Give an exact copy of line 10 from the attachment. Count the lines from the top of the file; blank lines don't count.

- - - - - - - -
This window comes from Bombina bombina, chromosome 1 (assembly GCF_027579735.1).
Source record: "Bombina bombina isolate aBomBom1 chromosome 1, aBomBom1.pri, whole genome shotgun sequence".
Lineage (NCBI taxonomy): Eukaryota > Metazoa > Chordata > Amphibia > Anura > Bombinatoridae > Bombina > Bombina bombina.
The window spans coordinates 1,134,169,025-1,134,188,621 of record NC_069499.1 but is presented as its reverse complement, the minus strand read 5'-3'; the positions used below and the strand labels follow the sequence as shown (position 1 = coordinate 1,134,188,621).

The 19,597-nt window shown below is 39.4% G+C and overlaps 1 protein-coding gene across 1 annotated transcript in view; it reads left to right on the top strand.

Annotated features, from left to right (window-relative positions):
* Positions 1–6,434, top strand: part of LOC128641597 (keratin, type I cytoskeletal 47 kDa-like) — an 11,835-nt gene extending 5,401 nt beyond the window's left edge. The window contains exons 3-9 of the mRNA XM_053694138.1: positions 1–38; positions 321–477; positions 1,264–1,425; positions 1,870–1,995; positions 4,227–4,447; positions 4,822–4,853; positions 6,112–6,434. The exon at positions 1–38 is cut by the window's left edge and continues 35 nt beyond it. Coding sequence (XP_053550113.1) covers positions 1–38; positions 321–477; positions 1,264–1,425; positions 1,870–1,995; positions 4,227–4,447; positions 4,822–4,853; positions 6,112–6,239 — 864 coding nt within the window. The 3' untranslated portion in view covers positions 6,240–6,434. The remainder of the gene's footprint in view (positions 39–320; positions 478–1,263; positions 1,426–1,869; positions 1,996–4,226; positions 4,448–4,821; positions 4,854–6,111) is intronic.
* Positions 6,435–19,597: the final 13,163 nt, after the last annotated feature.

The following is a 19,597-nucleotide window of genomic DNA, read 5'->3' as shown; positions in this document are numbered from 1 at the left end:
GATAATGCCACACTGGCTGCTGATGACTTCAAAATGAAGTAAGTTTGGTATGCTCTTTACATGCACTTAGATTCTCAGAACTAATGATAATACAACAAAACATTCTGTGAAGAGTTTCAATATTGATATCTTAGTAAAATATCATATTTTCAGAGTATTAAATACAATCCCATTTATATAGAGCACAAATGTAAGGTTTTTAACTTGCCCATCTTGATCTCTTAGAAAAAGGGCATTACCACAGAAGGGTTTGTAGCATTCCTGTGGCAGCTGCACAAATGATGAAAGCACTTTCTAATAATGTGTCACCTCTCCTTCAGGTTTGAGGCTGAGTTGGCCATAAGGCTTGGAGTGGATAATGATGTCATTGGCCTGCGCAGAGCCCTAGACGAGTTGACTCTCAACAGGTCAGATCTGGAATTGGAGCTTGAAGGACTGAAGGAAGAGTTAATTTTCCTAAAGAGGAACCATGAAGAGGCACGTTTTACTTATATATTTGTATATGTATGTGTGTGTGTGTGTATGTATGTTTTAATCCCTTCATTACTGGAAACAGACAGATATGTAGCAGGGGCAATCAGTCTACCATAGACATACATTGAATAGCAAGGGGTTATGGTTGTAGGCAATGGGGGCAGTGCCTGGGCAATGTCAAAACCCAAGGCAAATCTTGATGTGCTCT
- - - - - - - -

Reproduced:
GATAATGCCACACTGGCTGCTGATGACTTCAAAATGAAGTAAGTTTGGTATGCTCTTTACATGCACTTAGATTCTCAGAACTAATGATAATACAACAAAACATTCTGTGAAGAGTTTCAATATTGATATCTTAGTAAAATATCATATTTTCAGAGTATTAAATACAATCCCATTTATATAGAGCACAAATGTAAGGTTTTTAACTTGCCCATCTTGATCTCTTAGAAAAAGGGCATTACCACAGAAGGGTTTGTAGCATTCCTGTGGCAGCTGCACAAATGATGAAAGCACTTTCTAATAATGTGTCACCTCTCCTTCAGGTTTGAGGCTGAGTTGGCCATAAGGCTTGGAGTGGATAATGATGTCATTGGCCTGCGCAGAGCCCTAGACGAGTTGACTCTCAACAGGTCAGATCTGGAATTGGAGCTTGAAGGACTGAAGGAAGAGTTAATTTTCCTAAAGAGGAACCATGAAGAGGCACGTTTTACTTATATATTTGTATATGTATGTGTGTGTGTGTGTATGTATGTTTTAATCCCTTCATTACTGGAAACAGACAGATATGTAGCAGGGGCAATCAGTCTACCATAGACATACATTGAATAGCAAGGGGTTATGGTTGTAGGCAATGGGGGCAGTGCCTGGGCAATGTCAAAACCCAAGGCAAATCTTGATGTGCTCT